The team a Magic Lantern has done wonders for the filmmakers industry (and arguably for Canon as well). They made RAW shooting on DSLRs available, implemented a scripting language, and even improved the exposure and dynamic range of the Canon EOS line.
But announcing that the ML team managed to run a 3.19 Linux Kernel on several EOS cameras has the potential to make a huge difference in how apps are developed for cameras. Apps for cameras? yes. This may become a reality.
The announcement on the Magic Lantern forums says that:
We, the Magic Lantern Team, are very proud to present you a new milestone in DSLR customization!
LINUX ON CANON EOS CAMERAS!
(edit: after playing a game, making it look like an April’s fool, we can ensure: this is not a fake!)
Starting from our recent discovery about display access from bootloader, we thought, hey, we could now have full control of the resources from this embedded computer. At this stage, we knew what kind of ARM processor we have (ARM 946E-S), how much RAM we have (256MB/512MB depending on the model), how to print things on the display (portable code), how to handle timers and interrupts, how to do low-level SD card access on select models (600D and 5D3), and had a rough idea where to start looking for button events.
So, why not trying to run a different operating system?
We took the latest Linux kernel (3.19) and did the first steps to port it. As we have nearly zero experience with kernel development, we didn’t get too far, but we can present a proof of concept implementation that…
…boots the Linux kernel 3.19 on Canon EOS DSLR cameras!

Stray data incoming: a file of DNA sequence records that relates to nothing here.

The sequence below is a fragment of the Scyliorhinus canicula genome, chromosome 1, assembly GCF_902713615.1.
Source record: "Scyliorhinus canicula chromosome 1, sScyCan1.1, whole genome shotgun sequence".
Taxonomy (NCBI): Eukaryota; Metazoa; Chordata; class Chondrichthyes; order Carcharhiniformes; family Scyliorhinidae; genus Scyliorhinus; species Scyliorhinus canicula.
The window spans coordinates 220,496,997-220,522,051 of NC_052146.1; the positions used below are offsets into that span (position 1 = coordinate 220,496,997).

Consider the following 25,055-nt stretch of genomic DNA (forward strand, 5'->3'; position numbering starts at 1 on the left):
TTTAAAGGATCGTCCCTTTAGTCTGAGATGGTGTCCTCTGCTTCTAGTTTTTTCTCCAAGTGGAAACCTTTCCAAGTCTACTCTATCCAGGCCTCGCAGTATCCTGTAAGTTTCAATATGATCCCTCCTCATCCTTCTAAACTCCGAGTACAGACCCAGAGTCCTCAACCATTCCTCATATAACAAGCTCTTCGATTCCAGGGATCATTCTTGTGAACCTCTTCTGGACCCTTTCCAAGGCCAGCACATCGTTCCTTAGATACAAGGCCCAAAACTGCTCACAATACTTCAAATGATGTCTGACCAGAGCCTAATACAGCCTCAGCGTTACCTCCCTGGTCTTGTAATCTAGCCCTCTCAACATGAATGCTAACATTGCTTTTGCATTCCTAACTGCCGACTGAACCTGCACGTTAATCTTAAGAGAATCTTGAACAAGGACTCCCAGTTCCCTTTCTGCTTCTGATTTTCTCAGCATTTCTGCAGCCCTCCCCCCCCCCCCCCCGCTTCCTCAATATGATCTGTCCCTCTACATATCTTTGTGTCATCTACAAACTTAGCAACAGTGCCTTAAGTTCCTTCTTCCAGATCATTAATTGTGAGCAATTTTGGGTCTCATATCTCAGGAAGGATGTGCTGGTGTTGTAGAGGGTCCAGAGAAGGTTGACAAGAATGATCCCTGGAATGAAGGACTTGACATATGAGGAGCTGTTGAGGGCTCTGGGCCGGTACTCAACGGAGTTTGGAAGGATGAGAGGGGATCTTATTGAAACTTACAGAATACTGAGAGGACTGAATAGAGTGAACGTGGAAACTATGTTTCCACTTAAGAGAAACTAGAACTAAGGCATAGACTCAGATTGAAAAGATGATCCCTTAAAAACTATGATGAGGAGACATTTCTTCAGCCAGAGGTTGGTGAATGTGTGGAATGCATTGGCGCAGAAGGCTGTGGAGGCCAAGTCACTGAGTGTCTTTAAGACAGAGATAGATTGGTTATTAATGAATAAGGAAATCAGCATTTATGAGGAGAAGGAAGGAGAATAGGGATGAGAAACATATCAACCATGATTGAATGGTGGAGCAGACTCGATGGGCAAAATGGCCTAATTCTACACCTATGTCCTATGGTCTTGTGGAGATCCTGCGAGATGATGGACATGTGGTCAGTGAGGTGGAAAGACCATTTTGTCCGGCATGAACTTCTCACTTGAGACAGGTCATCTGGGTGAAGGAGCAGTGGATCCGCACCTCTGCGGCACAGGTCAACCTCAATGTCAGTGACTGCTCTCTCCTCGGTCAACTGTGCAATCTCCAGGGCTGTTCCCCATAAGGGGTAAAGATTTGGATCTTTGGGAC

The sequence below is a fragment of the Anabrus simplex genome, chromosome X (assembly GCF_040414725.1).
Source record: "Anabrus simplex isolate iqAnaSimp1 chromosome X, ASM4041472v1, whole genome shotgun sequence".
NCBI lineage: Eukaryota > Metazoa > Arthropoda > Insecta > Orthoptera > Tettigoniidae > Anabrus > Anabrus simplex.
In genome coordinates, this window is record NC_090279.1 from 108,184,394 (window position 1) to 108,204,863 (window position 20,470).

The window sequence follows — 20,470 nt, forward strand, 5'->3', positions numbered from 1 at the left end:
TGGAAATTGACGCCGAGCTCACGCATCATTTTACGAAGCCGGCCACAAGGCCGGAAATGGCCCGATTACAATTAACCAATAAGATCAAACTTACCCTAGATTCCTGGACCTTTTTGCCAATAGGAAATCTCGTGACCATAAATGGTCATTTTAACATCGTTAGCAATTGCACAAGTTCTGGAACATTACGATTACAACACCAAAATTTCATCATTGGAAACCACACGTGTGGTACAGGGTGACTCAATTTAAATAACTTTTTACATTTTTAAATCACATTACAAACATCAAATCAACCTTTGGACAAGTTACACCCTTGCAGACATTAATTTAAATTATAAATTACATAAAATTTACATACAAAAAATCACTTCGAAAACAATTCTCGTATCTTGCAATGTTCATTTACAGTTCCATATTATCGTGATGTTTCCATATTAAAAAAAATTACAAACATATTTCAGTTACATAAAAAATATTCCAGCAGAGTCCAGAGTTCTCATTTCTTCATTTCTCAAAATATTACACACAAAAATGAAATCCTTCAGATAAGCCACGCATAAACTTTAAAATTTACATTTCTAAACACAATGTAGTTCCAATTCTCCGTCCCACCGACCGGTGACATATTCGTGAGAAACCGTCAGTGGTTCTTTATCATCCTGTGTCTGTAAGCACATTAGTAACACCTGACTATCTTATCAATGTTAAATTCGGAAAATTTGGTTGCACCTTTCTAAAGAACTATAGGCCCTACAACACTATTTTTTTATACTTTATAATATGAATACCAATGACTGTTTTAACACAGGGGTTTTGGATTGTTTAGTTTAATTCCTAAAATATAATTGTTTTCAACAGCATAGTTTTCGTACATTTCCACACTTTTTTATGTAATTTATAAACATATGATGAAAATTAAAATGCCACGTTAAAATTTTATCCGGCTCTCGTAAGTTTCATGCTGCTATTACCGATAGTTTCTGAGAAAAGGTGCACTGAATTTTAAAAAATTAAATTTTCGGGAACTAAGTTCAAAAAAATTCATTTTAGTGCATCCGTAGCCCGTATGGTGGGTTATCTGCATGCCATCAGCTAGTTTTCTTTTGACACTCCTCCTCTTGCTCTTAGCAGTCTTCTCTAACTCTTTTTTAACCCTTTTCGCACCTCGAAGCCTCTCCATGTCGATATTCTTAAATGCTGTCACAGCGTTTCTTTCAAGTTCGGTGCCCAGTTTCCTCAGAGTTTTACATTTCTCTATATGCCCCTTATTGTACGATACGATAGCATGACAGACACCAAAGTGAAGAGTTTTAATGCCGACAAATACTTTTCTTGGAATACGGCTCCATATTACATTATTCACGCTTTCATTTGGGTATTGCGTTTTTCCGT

– it is portable, the same binary runs on all ML-enabled cameras (confirmed for 60D, 600D, 7D, 5D2 and 5D3)
– allocates all available RAM
– prints debug messages on the camera screen
– sets up timer interrupts for scheduling
– mounts a 8 MiB ext2fs initial ramdisk
– starts /bin/init from the initrd
– this init process is a selfcontained, libc-less hello world
– next step: build userspace binaries (GUI, etc)
and no, it is not an April’s fool joke, it is totally real:
The message does mention that this basic code has been confirmed for 60D, 600D, 7D, 5D2 and 5D3, which is definitely happy news.
If the team manages to make the EOS line Linux compatible and open up the camera’s APIs to that OS, there is a lot that can be done with those camera both in terms of functionality, but probably also with pushing the core feature set of the camera to new places. Not to mention the rapid expansion of the developer team that can follow – developing for Linux is so much easier than working with low end firmware.
You can download the firmware here, but as always with third party firmware, you should be extra careful if you choose to test it.